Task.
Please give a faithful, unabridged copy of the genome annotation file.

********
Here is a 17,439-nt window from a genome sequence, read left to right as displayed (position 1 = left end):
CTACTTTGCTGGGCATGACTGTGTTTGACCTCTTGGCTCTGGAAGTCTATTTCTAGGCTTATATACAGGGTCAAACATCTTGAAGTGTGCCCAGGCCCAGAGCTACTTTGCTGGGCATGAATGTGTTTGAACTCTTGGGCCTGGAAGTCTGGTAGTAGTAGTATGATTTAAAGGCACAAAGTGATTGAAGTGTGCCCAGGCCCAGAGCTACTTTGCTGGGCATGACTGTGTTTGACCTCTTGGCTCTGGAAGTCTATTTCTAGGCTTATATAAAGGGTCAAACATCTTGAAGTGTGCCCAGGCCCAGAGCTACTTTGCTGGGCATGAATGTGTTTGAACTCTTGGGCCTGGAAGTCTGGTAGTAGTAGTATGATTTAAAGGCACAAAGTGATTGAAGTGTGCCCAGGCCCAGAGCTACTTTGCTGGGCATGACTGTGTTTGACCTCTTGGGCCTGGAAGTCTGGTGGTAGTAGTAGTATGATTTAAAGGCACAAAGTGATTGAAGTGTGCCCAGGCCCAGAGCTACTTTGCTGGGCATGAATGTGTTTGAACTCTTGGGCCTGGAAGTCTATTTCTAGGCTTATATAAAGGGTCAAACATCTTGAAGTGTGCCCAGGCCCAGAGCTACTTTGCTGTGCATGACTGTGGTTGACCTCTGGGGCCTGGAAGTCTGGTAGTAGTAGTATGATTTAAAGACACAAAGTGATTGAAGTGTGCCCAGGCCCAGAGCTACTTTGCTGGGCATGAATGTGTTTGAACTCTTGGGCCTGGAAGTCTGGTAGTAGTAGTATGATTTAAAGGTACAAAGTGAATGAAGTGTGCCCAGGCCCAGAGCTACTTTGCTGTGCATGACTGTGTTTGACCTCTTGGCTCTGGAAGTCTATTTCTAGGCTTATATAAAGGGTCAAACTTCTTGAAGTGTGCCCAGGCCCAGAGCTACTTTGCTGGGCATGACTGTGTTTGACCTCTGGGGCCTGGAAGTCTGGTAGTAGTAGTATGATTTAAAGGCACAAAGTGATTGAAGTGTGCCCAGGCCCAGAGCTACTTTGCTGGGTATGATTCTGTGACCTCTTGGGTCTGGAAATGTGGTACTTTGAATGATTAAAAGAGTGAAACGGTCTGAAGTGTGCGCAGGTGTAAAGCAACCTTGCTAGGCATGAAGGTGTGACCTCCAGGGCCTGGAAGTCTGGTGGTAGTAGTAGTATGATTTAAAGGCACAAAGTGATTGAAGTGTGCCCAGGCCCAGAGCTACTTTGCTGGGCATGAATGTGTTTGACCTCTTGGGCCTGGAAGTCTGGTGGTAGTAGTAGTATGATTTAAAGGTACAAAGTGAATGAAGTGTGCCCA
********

Here is a 17,439-nt window from a genome sequence, read left to right as displayed (position 1 = left end):
CTACTTTGCTGGGCATGACTGTGTTTGACCTCTTGGCTCTGGAAGTCTATTTCTAGGCTTATATACAGGGTCAAACATCTTGAAGTGTGCCCAGGCCCAGAGCTACTTTGCTGGGCATGAATGTGTTTGAACTCTTGGGCCTGGAAGTCTGGTAGTAGTAGTATGATTTAAAGGCACAAAGTGATTGAAGTGTGCCCAGGCCCAGAGCTACTTTGCTGGGCATGACTGTGTTTGACCTCTTGGCTCTGGAAGTCTATTTCTAGGCTTATATAAAGGGTCAAACATCTTGAAGTGTGCCCAGGCCCAGAGCTACTTTGCTGGGCATGAATGTGTTTGAACTCTTGGGCCTGGAAGTCTGGTAGTAGTAGTATGATTTAAAGGCACAAAGTGATTGAAGTGTGCCCAGGCCCAGAGCTACTTTGCTGGGCATGACTGTGTTTGACCTCTTGGGCCTGGAAGTCTGGTGGTAGTAGTAGTATGATTTAAAGGCACAAAGTGATTGAAGTGTGCCCAGGCCCAGAGCTACTTTGCTGGGCATGAATGTGTTTGAACTCTTGGGCCTGGAAGTCTATTTCTAGGCTTATATAAAGGGTCAAACATCTTGAAGTGTGCCCAGGCCCAGAGCTACTTTGCTGTGCATGACTGTGGTTGACCTCTGGGGCCTGGAAGTCTGGTAGTAGTAGTATGATTTAAAGACACAAAGTGATTGAAGTGTGCCCAGGCCCAGAGCTACTTTGCTGGGCATGAATGTGTTTGAACTCTTGGGCCTGGAAGTCTGGTAGTAGTAGTATGATTTAAAGGTACAAAGTGAATGAAGTGTGCCCAGGCCCAGAGCTACTTTGCTGTGCATGACTGTGTTTGACCTCTTGGCTCTGGAAGTCTATTTCTAGGCTTATATAAAGGGTCAAACTTCTTGAAGTGTGCCCAGGCCCAGAGCTACTTTGCTGGGCATGACTGTGTTTGACCTCTGGGGCCTGGAAGTCTGGTAGTAGTAGTATGATTTAAAGGCACAAAGTGATTGAAGTGTGCCCAGGCCCAGAGCTACTTTGCTGGGTATGATTCTGTGACCTCTTGGGTCTGGAAATGTGGTACTTTGAATGATTAAAAGAGTGAAACGGTCTGAAGTGTGCGCAGGTGTAAAGCAACCTTGCTAGGCATGAAGGTGTGACCTCCAGGGCCTGGAAGTCTGGTGGTAGTAGTAGTATGATTTAAAGGCACAAAGTGATTGAAGTGTGCCCAGGCCCAGAGCTACTTTGCTGGGCATGAATGTGTTTGACCTCTTGGGCCTGGAAGTCTGGTGGTAGTAGTAGTATGATTTAAAGGTACAAAGTGAATGAAGTGTGCCCA